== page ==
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Is made-to-order a strategy that can respond to the challenges facing consumer products today?

06/29/2021| Carlos Rodriguez| 5 min


Fashion teaches us how made-to-order items can be one solution to the challenges arising in today’s consumer society.


Made-to-order as a strategy that meets today’s challenges: producing slowly, promoting a new type of customisation and proactively incorporating sustainability.


Why it is interesting:

Suddenly, an industry that was already on the edge of the abyss was completely paralysed because of COVID-19: consumers no longer needed to buy as many fashion items as often as before.

Questions that had been around for some time suddenly acquired a new importance in the sector: Will there still be room for so many brands that base their USP on variety, novelty and affordable prices? Will there still be consumers willing to go on consuming new products?

The answer seems to be “NO”, even if the media are committed to encouraging sales by calling this decade a new “roaring 20s” (without having stopped to think that the current period does not resemble those years at all).

The feeling seems to be that we have a model that is no longer valid: designers, brands and consumers appear to agree on the need to take advantage of the possibilities of technology to rethink models.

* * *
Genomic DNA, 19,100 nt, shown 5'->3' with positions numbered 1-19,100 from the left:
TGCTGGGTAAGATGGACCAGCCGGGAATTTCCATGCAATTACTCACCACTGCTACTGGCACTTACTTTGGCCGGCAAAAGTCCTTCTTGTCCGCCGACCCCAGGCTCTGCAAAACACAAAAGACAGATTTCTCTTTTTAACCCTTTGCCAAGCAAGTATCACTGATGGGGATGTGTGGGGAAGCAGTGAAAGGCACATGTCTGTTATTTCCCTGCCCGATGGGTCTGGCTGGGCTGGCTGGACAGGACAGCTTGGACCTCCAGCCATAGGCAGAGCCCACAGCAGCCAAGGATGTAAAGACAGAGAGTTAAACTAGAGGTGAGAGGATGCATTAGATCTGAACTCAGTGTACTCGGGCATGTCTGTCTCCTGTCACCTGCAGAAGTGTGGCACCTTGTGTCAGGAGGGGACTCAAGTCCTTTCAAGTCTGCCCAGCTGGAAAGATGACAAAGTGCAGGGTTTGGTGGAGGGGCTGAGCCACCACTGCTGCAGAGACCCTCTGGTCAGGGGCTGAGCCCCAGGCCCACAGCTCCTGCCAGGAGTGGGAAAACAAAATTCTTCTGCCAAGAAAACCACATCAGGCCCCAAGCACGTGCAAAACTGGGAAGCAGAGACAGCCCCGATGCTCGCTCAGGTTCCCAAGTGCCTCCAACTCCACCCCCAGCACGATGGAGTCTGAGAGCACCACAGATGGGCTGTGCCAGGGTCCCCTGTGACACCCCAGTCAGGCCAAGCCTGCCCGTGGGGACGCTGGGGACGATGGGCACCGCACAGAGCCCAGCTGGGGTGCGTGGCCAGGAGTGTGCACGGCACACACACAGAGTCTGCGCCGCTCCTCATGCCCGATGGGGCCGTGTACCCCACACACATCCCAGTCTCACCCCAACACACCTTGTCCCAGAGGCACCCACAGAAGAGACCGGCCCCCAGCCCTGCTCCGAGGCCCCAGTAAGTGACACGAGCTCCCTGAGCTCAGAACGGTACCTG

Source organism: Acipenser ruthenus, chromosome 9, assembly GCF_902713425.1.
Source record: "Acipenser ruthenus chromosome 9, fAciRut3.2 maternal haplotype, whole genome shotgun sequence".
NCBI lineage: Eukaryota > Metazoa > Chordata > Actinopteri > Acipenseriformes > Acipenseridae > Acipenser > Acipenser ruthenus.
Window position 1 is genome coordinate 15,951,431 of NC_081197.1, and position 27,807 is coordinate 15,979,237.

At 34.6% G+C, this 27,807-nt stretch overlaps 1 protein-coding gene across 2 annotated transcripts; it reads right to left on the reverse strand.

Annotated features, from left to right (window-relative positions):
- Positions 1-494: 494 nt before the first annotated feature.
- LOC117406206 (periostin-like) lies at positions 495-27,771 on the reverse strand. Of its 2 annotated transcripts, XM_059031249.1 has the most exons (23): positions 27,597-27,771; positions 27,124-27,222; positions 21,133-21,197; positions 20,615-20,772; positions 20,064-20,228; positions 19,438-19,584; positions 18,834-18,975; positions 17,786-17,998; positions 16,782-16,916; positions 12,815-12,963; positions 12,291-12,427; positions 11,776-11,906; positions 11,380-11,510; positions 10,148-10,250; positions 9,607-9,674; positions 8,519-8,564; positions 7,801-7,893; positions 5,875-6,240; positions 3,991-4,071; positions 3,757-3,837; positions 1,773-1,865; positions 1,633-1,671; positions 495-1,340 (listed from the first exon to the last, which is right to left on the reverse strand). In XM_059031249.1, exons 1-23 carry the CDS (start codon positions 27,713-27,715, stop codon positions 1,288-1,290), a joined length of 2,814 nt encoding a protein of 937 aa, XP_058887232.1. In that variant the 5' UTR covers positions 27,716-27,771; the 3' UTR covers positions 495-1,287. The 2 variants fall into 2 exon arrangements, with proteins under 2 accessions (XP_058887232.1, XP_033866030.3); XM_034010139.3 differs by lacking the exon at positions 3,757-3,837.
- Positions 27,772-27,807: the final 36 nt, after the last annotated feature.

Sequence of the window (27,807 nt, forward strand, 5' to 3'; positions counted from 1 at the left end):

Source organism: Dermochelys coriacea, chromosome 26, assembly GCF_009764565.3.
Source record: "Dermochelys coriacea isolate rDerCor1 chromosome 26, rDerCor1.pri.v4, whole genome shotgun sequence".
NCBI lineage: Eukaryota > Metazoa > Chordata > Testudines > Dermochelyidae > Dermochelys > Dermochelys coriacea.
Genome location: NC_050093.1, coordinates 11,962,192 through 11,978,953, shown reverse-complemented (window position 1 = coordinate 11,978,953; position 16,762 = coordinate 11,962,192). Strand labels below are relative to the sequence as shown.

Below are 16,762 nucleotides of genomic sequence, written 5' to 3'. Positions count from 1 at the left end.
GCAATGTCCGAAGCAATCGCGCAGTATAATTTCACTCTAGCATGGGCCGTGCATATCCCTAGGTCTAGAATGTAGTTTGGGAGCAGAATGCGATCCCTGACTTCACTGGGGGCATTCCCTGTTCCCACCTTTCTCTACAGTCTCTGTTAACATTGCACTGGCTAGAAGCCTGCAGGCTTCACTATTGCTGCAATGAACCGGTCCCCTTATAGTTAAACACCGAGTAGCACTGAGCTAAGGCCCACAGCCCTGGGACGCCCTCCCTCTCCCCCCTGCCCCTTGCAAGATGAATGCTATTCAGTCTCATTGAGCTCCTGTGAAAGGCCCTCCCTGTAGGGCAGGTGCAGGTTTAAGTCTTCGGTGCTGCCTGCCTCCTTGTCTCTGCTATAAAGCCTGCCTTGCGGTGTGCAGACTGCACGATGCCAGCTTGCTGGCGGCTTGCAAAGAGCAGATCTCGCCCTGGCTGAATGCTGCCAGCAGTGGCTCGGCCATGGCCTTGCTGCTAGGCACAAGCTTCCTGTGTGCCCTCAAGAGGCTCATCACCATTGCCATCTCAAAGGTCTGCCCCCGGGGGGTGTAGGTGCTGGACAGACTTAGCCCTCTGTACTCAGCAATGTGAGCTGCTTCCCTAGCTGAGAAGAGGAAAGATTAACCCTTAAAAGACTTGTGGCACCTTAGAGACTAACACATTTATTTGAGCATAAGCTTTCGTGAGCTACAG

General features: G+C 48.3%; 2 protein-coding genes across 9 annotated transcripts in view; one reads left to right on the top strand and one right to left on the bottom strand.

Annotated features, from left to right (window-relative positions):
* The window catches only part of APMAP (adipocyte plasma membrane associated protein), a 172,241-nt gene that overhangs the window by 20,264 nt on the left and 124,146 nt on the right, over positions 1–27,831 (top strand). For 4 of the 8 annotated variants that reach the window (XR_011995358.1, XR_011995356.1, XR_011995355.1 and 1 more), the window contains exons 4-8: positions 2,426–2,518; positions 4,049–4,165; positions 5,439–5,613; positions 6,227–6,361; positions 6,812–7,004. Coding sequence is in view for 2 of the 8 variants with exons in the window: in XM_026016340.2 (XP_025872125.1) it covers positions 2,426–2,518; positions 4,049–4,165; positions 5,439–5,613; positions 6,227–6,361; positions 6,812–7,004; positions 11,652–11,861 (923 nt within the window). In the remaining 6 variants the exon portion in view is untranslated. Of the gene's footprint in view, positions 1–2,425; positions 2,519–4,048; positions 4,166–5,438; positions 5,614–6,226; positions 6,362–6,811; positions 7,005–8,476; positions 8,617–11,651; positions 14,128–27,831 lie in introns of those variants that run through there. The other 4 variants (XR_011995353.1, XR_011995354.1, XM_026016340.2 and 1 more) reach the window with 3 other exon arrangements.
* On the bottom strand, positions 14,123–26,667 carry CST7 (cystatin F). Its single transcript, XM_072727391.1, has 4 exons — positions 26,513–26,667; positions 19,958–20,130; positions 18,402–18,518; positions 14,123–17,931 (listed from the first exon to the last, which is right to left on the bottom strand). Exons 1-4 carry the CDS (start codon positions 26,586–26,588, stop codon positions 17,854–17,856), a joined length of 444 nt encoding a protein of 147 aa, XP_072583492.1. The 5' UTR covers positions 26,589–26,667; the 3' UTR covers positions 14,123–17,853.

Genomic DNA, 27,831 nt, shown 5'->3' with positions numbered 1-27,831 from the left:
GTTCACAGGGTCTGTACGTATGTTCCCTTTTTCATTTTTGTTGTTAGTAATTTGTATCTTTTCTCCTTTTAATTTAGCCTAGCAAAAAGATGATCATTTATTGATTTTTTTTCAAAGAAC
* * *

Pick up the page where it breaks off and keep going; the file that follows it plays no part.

But there is an approach that can evolve to provide an answer: made-to-order. It is an alternative to mass production that is increasingly being adopted by digital native firms and also by some large companies, for part of their production, targeting consumers who are looking for something different and truly sustainable, unlike large brands’ designs for the mass market. A responsible alternative to global production models in which logistics chains, clothing stores and surplus stock have grown into one of the planet’s main environmental problems.

Slow production:

  • Build on waiting: waiting favours carefully considered purchases and increases people’s desire for them.
  • Connect directly with those who produce the item and do the work, emphasising the time needed to make it.
  • The brands that adopt this strategy generally work without seasons, without shows or parades, and without constantly introducing new models, allowing themselves to be guided by inspiration and the real time needed for garments to be made, thus creating a more balanced delivery flow throughout the season.

Promoting a new type of personalisation:

  • Don’t work with stocks, but with a catalogue of designs/products that are only made when they are ordered by a consumer, thus becoming items specially designed for them.

Incorporating sustainability proactively in the brand’s DNA:

  • Only necessary quantities are produced, thus generating less waste.

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